The Resistance by Gemma Malley

The Resistance by Gemma Malley is the sequel to The Declaration.

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Before I talk about it, just in case you haven’t read The Declaration, here’s a summary

Would you make the choice to live forever even if it meant you wouldn’t be allowed to have children? 

In the year 2140 most people do.  In order to take Longevity, people have to sign the Declaration. 

People that choose to have children anyway are arrested and put in prison and the children are taken and put into something that resembles an orphanage.  The children are referred to as Surplus.

The Declaration is a frightening look at what can happen when the government takes control over life itself.  As appealing as living forever may seem, it is clear the consequences far outweigh the benefits.

The Fantastic Fiction site has a review that will definitely make you want to read The Resistance :

The year is 2140. Having escaped the horrors of Grange Hall, Peter and Anna are living freely on the Outside, trying hard to lead normal lives, but unable to leave the terror of the Declaration – and their experiences as surpluses – completely behind them. Peter is determined to infiltrate Pharma Corporation, which claims to have a new drug in the works; “Longevity+” will not just stop the ravages of old age, it is rumored to reverse the aging process. But what Peter and Anna discover behind the walls of Pharma is so nightmarish it makes the prison of their childhood seem like a sanctuary: for in order to supply Pharma with the building blocks for Longevity+, scientists will need to harvest it from the young. Shocking, controversial, and frighteningly topical, this sequel to Gemma Malley’s stellar debut novel, The Declaration, will take the conversation about ethics and science to the next level.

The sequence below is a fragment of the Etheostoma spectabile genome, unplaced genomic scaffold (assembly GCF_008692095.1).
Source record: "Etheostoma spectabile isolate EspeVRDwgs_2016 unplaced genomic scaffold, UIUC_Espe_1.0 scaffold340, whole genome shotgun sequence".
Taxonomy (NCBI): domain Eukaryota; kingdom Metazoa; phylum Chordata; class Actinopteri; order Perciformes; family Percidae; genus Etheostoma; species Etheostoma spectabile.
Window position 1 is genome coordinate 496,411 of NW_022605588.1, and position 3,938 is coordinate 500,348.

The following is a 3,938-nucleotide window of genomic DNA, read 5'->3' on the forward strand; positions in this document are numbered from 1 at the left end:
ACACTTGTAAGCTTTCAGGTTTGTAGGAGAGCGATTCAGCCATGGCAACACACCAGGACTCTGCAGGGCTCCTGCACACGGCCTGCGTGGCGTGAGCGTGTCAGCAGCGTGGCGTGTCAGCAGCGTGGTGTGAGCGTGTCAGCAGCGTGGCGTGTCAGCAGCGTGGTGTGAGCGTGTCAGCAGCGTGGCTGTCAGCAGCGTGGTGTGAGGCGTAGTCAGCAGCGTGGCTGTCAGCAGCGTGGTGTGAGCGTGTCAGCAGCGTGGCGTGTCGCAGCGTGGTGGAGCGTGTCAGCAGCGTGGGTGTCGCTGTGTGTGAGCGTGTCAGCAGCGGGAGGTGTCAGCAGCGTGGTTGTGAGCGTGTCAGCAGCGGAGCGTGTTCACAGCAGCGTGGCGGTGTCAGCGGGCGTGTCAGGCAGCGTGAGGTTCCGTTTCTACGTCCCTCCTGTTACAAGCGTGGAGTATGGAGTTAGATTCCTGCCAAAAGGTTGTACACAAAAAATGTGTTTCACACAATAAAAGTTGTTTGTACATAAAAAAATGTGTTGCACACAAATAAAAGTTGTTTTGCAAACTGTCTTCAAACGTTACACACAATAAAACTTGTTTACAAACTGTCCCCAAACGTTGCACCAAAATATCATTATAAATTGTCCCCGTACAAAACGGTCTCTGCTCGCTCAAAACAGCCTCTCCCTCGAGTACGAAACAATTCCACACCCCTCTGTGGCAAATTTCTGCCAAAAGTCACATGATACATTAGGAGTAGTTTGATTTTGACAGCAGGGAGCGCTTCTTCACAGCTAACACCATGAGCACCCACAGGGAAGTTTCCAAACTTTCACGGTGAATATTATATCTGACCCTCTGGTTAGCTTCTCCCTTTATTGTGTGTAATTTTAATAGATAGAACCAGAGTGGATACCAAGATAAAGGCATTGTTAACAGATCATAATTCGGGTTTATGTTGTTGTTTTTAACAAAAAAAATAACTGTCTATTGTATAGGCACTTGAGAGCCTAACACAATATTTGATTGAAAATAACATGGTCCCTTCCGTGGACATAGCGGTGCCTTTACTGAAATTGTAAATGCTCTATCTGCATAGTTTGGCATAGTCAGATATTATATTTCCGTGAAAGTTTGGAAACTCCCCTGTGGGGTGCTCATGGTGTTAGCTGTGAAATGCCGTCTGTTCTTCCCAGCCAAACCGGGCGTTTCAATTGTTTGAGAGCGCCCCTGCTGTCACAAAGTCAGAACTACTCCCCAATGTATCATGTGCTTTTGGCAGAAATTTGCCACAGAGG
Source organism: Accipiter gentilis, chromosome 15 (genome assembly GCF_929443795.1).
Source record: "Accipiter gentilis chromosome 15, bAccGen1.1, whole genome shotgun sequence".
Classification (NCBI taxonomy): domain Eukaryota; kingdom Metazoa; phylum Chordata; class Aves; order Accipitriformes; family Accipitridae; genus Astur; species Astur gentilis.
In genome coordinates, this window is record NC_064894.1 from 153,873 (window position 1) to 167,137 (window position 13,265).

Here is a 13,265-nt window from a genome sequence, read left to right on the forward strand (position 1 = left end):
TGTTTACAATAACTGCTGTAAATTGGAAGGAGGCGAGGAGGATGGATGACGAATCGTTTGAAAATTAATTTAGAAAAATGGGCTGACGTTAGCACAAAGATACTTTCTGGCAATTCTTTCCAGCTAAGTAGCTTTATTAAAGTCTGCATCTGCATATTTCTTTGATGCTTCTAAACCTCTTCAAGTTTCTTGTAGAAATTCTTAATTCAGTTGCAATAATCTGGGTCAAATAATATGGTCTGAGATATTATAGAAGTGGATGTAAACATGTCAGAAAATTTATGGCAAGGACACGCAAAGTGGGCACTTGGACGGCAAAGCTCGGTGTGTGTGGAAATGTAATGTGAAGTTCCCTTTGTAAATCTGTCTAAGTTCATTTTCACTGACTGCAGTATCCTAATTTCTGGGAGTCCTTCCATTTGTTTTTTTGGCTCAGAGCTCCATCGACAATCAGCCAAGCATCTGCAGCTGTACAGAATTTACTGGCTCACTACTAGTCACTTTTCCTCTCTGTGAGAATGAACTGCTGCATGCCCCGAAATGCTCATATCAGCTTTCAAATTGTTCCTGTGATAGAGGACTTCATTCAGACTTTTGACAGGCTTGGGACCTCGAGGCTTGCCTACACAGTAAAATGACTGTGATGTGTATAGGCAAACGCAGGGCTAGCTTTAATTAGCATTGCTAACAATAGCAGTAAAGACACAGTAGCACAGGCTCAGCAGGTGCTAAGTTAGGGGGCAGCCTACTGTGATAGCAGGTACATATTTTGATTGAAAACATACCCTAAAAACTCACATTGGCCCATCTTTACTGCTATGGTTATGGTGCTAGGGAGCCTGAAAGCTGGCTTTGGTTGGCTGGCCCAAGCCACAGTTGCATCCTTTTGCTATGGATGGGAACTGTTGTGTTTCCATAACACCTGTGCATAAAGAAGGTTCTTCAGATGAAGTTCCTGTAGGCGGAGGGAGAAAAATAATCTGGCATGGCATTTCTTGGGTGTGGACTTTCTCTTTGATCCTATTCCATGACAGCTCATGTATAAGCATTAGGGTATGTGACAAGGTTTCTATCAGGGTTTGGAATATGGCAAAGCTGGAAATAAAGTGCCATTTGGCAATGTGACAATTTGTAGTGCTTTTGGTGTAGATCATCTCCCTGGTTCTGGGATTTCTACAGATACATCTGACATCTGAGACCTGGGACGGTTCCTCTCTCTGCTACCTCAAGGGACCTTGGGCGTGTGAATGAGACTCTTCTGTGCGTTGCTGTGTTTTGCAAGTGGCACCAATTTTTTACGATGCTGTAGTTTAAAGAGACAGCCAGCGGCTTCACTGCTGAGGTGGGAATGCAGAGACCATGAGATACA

Sometimes it’s interesting to read different people’s reviews, and Valentina’s review on her blog, Valentina’s room, is not all positive, but it really makes you think. She feels uncomfortable about what she sees as a black and white religious message about good and evil in the book. Read her review here.

What do you think?

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